Calamos Supports Greece
GreekReporter.comAncient GreeceAncient Greek Coins Are "Unique Works of Art"

Ancient Greek Coins Are “Unique Works of Art”

Ancient Greek Coins
An Athenian coin, circa 454-404 BCE, with the head of Athena and an owl beside an olive branch. Credit: Laura Lipcsei/Royal Ontario Museum

A team of scholars from the University of Toronto and the Royal Ontario Museum (ROM) are studying, cataloging, and publishing information on more than two thousand Ancient Greek coins.

“Greek coinage is so interesting because it’s almost the earliest coinage—at least in the Western tradition of coinage,” Ben Akrigg, a professor in the Department of Classics in the Faculty of Arts & Science, told the University of Toronto news.

“The idea is to make sure that our high-resolution photographs and up-to-date identification, dating and commentary are available on the museum’s website for anyone who wants to look at them,” he said.

The ROMkomma project—komma means “impression of a coin” in Ancient Greek—was launched in 2022.

The first phase of the project, which wraps up in 2024, focuses on about 250 coins from two regions of Ancient Greece: the city of Athens (sixth to first centuries BCE) and the cities of the Hellenistic Empire of the Seleukid rulers (fourth to first centuries BCE).

Ancient coins from Athens “resemble the coins we have in our pocket”

“If you look at the Athenian coins, what’s striking is that they’re instantly recognizable as coins, monetary instruments like ours – and partly because, in many ways, they resemble the coins we have in our pocket,” Akrigg says.

On the “heads” side, many of these coins have a profile image of Athena, the goddess of wisdom and war, and the city’s protector. The other side of the coins display symbols, such as an owl or an olive branch, associated with Athena.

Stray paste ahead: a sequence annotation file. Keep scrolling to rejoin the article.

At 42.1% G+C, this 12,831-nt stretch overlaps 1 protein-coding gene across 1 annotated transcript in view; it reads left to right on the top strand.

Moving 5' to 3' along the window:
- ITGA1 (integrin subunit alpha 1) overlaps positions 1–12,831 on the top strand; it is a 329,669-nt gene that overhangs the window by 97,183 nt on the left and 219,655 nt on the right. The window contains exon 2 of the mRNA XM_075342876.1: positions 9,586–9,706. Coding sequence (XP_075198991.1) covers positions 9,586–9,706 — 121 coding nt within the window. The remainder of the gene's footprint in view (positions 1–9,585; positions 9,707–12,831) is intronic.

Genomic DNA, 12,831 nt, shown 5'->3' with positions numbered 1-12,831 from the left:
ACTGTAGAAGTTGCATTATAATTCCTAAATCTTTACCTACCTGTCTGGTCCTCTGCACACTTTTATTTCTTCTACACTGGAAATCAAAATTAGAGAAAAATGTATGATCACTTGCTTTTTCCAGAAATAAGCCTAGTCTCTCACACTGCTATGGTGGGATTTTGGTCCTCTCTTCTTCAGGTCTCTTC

“The owl is a symbol of wisdom associated with the goddess, though owls have other meanings as well,” says Akrigg.

Ancient Greek coins
A Seleukid Empire coin (circa 155/4 BCE) with the head of King Demetrios and Tyche. Credit: Laura Lipcsei/Royal Ontario Museum

Akrigg and his team provide information such as the weight, size, and dimensions of each coin, the approximate date it was minted, the meaning of markings, and other relevant information about its use and significance in Ancient Greek history.

While the bulk of the updated information is housed in a database for ROM internal use only, there is a small database available to the general public, the University of Toronto news reports.

Ancient Greek coins “trace changes in the economy”

“To some extent, we can trace changes in the economies and the day-to-day lives and day-to-day uses of money in Greek cities by seeing what kinds of coins they’re minting,” Akrigg says.

Later coins from the Seleukid Empire often placed rulers on the face of the coin, especially Alexander the Great, with the image of a god such as Zeus or Apollo on the reverse, as well as a variety of creatures such as turtles, lions, and elephants.

“At the end of the fourth century BCE, some of Alexander’s successor kings put Alexander’s portrait on their coins, but then after a while, the kings thought, ‘Hang on, why don’t we just put ourselves on?’” says Akrigg. “And so coins became a way to assert their own legitimacy as kings in their new kingdoms.”

Ancient Greek coins
Coin from the Hellenistic period (circa 300-295 BCE) with the head of a young Herakles and Zeus sitting on a throne holding an eagle. Credit: Laura Lipcsei/Royal Ontario Museum

For Anastasia Zabalueva, a PhD student in the Department of Classics, the ROMkomma project is more than the analysis of ancient artifacts and identifying whose face is on what coin. It’s a journey into cultural history.

“Each kingdom depicted on their coins represents something very important for the community: it might be a god or goddess, an animal, a ruler, an abstract symbol,” she told the University publication.

“It’s much more than just a means of exchange,” she said. “It’s a display of local culture, history, power and state propaganda all at the same time.”

Though ROMkomma is a massive project that will ultimately take years to complete, Akrigg says he will always get a charge out of seeing the coins first-hand.

“The coins are mass-produced but because they’re handmade, each one is unique,” Akrigg says. “No two coins are exactly alike. They’re unique little works of art.”

See all the latest news from Greece and the world at Contact our newsroom to report an update or send your story, photos and videos. Follow GR on Google News and subscribe here to our daily email!

Related Posts